Sponsored by Lane Powell

Portland's greenest bank walks the line

| Print |  Email
Wednesday, October 21, 2009
0527shorebank17
ShoreBank Pacific CEO David Williams says the FDIC agents were “singing our praises ... and then they beat the hell out of us when we did the exam.”
PHOTO BY LEAH NASH

Ask ShoreBank Pacific CEO David Williams how it feels to be running Portland’s greenest bank these days and he compares it to walking along the edge of a razor blade.

ShoreBank Pacific has been pummeled by bankruptcies in the ethanol industry and troubles at its Chicago-based holding company, which received a chilling “cease and desist” letter from the FDIC in July. A subsequent Portland visit from FDIC agents forced the bank to write off new losses and develop a plan to clean up its loan portfolio.

“They were singing our praises in all sorts of ways,” Williams says of the FDIC agents, “and then they beat the hell out of us when we did the exam.”

Compared to the many regional banks in far worse shape, ShoreBank Pacific remains “enormously liquid,” Williams says. But the bank’s predicament is complex. Because it is wholly owned by Chicago-based ShoreBank Corp., it cannot raise money independently. This leaves Williams trying to convince would-be investors to sign on in theory but to remain patient while things beyond local control get sorted out. Balancing the needs of the bank’s current owners, new potential investors and the FDIC is a whole new endeavor for a banker whose true passion is green revolution.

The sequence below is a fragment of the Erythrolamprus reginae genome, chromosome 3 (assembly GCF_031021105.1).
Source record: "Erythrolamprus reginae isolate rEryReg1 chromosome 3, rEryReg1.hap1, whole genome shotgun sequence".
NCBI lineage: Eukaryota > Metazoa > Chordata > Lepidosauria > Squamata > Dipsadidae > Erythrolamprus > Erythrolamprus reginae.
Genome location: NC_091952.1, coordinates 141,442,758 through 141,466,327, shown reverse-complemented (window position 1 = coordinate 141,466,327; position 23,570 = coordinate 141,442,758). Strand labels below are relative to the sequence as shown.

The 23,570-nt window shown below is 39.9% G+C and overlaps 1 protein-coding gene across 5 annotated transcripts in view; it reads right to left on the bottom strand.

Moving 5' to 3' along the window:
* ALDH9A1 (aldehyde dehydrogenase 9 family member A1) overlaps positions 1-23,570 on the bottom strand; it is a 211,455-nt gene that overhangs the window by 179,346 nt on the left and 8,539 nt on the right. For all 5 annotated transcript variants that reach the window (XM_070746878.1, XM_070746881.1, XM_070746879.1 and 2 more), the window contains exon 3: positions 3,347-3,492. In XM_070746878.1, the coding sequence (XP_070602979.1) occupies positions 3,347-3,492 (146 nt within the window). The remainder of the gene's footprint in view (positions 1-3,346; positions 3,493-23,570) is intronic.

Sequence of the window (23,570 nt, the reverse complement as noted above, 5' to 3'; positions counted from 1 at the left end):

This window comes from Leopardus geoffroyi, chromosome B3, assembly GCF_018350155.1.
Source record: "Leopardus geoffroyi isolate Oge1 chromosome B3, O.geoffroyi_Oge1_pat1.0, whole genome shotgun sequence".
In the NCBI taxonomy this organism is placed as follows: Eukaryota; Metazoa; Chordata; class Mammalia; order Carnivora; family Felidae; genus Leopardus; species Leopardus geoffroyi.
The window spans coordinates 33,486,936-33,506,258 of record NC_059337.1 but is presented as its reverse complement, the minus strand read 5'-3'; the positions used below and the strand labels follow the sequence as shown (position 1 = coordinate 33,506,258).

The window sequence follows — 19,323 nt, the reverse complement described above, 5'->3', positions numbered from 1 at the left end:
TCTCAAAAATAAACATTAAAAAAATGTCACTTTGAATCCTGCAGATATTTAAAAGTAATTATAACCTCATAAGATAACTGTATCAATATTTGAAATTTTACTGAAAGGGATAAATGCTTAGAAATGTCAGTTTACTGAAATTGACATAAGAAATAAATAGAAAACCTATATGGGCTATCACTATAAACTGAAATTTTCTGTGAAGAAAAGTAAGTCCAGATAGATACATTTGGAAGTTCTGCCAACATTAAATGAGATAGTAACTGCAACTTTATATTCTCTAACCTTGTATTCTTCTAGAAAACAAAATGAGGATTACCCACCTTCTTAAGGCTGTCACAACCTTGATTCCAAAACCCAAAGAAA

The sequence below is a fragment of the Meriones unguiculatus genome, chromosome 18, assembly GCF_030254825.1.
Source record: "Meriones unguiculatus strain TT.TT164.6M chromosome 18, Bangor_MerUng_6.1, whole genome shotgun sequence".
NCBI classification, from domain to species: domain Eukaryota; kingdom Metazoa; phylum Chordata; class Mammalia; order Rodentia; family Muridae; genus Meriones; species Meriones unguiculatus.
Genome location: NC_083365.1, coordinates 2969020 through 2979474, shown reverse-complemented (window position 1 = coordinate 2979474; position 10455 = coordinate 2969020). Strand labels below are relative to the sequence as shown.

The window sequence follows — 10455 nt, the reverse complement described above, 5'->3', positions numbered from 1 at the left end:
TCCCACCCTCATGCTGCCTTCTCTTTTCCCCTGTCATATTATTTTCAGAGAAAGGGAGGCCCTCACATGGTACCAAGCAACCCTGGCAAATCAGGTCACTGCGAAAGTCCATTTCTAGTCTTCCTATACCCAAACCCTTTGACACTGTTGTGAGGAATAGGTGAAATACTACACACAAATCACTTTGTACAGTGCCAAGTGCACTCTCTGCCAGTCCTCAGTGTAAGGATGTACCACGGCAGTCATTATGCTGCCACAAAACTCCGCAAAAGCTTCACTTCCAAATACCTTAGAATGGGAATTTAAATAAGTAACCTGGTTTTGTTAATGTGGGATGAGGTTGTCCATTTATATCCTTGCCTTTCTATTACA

ShoreBank Pacific billed itself as the nation’s first bank with a pure sustainability mission when it was formed in 1997 by the socially progressive ShoreBank Corp. and the Portland nonprofit Ecotrust. After a sluggish start in Ilwaco, Wash., the bank prospered in Portland under Williams, achieving 11 consecutive quarters of record growth. It moved from the Pearl District into a much larger space at the historic Telegraph Building in the summer of 2008, and also built a branch office in Seattle. Strong relationships with solid local companies and steadily increasing deposits seemed to shelter the institution from the downturn.

“We do it the old-fashioned way,” Williams wrote in his Sept. 30, 2008, letter to stakeholders. “We earn it based on customer success.”

Little did the straight-talking physicist Williams know then that two of the bank’s key customers would soon fail. When the economy collapsed the ethanol industry disintegrated. ShoreBank Pacific, the local lender for two major Oregon ethanol plants that went bankrupt, was left holding the bag.

At first Williams maintained that the ethanol plants would recover eventually. But larger banks in more powerful positions in bankruptcy court did not share his patience. The ethanol picture deteriorated from bad to worse.

Then in July, the FDIC and Illinois regulators warned ShoreBank Corp. to cease and desist from all unsafe and unsound banking practices, and to improve its capital ratios with all due speed. That order was followed by the Portland visit from FDIC agents Williams describes as “loaded for bear.” The FDIC praised the bank’s diversification and its lack of subprime lending, but emphasized the need to clean up its books and improve its capital position. Regulators also forced ShoreBankPacific to write off the ethanol loans. That swung the bank to a loss for the year.